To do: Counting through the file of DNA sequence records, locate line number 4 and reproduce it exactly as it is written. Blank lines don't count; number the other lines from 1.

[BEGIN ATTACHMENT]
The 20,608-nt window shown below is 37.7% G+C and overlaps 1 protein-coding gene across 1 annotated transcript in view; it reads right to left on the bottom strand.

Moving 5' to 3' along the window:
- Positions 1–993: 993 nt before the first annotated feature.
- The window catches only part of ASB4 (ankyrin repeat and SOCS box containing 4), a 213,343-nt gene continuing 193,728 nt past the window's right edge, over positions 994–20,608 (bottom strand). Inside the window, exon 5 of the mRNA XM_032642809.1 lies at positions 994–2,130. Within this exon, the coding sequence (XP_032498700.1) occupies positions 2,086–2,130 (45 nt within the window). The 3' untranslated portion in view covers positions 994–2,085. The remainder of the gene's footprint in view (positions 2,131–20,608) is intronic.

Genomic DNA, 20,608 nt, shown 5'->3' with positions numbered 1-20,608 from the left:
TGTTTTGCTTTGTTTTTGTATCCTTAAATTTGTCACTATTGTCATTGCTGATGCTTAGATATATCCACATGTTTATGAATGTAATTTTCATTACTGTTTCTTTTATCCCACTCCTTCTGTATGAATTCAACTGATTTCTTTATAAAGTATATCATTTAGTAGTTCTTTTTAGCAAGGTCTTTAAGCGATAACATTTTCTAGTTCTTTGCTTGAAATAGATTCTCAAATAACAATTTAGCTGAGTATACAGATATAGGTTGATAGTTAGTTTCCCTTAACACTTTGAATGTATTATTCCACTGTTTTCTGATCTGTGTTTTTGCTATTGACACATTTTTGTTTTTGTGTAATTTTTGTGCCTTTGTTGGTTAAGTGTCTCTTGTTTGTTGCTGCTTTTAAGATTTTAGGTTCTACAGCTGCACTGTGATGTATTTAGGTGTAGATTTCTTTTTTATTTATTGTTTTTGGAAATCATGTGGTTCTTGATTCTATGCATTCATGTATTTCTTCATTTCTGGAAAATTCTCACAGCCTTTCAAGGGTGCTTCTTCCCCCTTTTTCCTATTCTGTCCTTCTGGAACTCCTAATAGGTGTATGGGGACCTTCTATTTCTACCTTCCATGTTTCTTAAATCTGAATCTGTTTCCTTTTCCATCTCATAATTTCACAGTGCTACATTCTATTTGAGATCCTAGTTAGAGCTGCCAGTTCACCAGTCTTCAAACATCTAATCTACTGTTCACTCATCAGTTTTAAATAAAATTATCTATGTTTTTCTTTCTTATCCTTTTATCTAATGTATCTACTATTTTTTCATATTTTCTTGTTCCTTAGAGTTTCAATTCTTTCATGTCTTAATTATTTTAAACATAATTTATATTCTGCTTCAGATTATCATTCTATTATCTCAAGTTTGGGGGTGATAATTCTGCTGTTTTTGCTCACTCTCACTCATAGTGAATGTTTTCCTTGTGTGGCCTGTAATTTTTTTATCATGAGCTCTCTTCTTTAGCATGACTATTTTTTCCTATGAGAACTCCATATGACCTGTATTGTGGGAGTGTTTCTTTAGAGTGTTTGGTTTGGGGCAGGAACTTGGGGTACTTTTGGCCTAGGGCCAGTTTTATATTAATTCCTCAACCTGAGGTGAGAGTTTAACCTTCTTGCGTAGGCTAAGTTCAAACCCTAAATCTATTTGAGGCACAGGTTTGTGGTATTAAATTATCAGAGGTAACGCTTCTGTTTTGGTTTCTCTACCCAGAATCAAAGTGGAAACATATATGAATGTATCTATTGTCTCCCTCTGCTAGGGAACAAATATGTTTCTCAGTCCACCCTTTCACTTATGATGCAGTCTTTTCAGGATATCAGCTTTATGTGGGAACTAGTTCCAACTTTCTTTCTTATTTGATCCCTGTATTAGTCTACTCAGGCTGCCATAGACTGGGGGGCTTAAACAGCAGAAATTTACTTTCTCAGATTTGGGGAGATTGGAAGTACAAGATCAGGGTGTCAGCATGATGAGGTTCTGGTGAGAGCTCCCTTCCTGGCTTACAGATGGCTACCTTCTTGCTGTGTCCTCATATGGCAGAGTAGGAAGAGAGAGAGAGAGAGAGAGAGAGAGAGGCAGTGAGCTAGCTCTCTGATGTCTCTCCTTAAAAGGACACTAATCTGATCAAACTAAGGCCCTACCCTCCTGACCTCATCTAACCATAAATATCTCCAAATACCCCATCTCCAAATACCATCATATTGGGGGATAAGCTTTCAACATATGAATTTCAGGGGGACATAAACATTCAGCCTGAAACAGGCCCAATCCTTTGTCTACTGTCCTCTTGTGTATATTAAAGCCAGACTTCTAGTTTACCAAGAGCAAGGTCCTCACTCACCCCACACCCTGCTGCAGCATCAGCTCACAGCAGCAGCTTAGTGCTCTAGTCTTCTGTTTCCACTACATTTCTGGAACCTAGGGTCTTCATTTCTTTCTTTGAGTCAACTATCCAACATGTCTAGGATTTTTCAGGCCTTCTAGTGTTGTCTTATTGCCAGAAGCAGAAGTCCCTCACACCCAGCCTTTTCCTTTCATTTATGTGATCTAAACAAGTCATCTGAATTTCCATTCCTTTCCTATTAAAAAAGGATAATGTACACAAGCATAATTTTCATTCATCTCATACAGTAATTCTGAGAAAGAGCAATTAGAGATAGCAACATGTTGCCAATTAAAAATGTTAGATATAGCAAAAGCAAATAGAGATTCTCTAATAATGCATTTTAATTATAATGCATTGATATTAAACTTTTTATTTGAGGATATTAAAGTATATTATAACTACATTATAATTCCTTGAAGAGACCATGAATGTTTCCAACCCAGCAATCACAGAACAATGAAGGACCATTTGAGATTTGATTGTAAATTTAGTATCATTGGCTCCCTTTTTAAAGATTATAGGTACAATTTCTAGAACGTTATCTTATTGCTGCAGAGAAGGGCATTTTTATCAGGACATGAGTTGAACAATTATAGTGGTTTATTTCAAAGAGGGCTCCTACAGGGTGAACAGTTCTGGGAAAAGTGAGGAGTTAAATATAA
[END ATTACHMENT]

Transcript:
- The window catches only part of ASB4 (ankyrin repeat and SOCS box containing 4), a 213,343-nt gene continuing 193,728 nt past the window's right edge, over positions 994–20,608 (bottom strand). Inside the window, exon 5 of the mRNA XM_032642809.1 lies at positions 994–2,130. Within this exon, the coding sequence (XP_032498700.1) occupies positions 2,086–2,130 (45 nt within the window). The 3' untranslated portion in view covers positions 994–2,085. The remainder of the gene's footprint in view (positions 2,131–20,608) is intronic.